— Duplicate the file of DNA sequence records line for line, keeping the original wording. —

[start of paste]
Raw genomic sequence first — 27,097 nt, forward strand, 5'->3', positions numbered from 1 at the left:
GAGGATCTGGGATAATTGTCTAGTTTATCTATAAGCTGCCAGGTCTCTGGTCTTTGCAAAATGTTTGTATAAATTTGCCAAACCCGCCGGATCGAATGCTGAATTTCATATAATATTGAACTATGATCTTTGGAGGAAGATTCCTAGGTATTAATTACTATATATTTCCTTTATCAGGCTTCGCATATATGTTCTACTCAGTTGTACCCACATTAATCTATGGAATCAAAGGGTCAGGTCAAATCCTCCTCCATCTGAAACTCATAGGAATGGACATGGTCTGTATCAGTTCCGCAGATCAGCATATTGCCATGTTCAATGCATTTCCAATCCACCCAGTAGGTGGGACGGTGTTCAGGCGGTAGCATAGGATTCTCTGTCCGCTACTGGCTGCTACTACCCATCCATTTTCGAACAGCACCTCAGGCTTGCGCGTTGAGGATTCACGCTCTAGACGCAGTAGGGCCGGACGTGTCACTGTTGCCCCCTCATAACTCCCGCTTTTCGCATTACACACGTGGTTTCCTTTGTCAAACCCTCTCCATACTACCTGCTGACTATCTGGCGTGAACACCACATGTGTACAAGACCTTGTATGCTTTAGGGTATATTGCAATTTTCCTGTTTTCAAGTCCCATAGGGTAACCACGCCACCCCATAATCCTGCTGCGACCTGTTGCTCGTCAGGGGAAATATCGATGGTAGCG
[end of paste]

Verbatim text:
Raw genomic sequence first — 27,097 nt, forward strand, 5'->3', positions numbered from 1 at the left:
GAGGATCTGGGATAATTGTCTAGTTTATCTATAAGCTGCCAGGTCTCTGGTCTTTGCAAAATGTTTGTATAAATTTGCCAAACCCGCCGGATCGAATGCTGAATTTCATATAATATTGAACTATGATCTTTGGAGGAAGATTCCTAGGTATTAATTACTATATATTTCCTTTATCAGGCTTCGCATATATGTTCTACTCAGTTGTACCCACATTAATCTATGGAATCAAAGGGTCAGGTCAAATCCTCCTCCATCTGAAACTCATAGGAATGGACATGGTCTGTATCAGTTCCGCAGATCAGCATATTGCCATGTTCAATGCATTTCCAATCCACCCAGTAGGTGGGACGGTGTTCAGGCGGTAGCATAGGATTCTCTGTCCGCTACTGGCTGCTACTACCCATCCATTTTCGAACAGCACCTCAGGCTTGCGCGTTGAGGATTCACGCTCTAGACGCAGTAGGGCCGGACGTGTCACTGTTGCCCCCTCATAACTCCCGCTTTTCGCATTACACACGTGGTTTCCTTTGTCAAACCCTCTCCATACTACCTGCTGACTATCTGGCGTGAACACCACATGTGTACAAGACCTTGTATGCTTTAGGGTATATTGCAATTTTCCTGTTTTCAAGTCCCATAGGGTAACCACGCCACCCCATAATCCTGCTGCGACCTGTTGCTCGTCAGGGGAAATATCGATGGTAGCG